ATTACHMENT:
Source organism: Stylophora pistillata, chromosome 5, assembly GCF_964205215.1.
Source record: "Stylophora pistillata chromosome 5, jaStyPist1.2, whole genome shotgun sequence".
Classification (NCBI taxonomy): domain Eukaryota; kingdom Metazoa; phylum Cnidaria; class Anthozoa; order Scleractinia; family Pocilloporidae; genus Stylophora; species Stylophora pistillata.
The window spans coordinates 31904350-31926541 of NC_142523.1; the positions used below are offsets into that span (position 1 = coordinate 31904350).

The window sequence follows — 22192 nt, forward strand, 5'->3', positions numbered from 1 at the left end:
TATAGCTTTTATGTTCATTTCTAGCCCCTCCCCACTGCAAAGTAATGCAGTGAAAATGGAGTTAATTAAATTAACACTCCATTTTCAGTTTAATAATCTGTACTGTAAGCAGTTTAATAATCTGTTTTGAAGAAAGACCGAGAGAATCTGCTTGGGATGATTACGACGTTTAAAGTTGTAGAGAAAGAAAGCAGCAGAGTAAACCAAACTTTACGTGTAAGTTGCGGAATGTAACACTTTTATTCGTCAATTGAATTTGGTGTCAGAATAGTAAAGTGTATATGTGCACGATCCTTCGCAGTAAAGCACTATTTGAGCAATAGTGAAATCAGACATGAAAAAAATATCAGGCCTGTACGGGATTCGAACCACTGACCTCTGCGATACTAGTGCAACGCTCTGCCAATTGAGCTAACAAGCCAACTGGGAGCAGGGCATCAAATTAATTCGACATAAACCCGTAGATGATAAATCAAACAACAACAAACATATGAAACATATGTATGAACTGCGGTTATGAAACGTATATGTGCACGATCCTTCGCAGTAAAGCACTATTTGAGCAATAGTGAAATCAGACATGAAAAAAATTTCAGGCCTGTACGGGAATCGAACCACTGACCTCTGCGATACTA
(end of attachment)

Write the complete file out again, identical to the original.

Source organism: Stylophora pistillata, chromosome 5, assembly GCF_964205215.1.
Source record: "Stylophora pistillata chromosome 5, jaStyPist1.2, whole genome shotgun sequence".
Classification (NCBI taxonomy): domain Eukaryota; kingdom Metazoa; phylum Cnidaria; class Anthozoa; order Scleractinia; family Pocilloporidae; genus Stylophora; species Stylophora pistillata.
The window spans coordinates 31904350-31926541 of NC_142523.1; the positions used below are offsets into that span (position 1 = coordinate 31904350).

The window sequence follows — 22192 nt, forward strand, 5'->3', positions numbered from 1 at the left end:
TATAGCTTTTATGTTCATTTCTAGCCCCTCCCCACTGCAAAGTAATGCAGTGAAAATGGAGTTAATTAAATTAACACTCCATTTTCAGTTTAATAATCTGTACTGTAAGCAGTTTAATAATCTGTTTTGAAGAAAGACCGAGAGAATCTGCTTGGGATGATTACGACGTTTAAAGTTGTAGAGAAAGAAAGCAGCAGAGTAAACCAAACTTTACGTGTAAGTTGCGGAATGTAACACTTTTATTCGTCAATTGAATTTGGTGTCAGAATAGTAAAGTGTATATGTGCACGATCCTTCGCAGTAAAGCACTATTTGAGCAATAGTGAAATCAGACATGAAAAAAATATCAGGCCTGTACGGGATTCGAACCACTGACCTCTGCGATACTAGTGCAACGCTCTGCCAATTGAGCTAACAAGCCAACTGGGAGCAGGGCATCAAATTAATTCGACATAAACCCGTAGATGATAAATCAAACAACAACAAACATATGAAACATATGTATGAACTGCGGTTATGAAACGTATATGTGCACGATCCTTCGCAGTAAAGCACTATTTGAGCAATAGTGAAATCAGACATGAAAAAAATTTCAGGCCTGTACGGGAATCGAACCACTGACCTCTGCGATACTA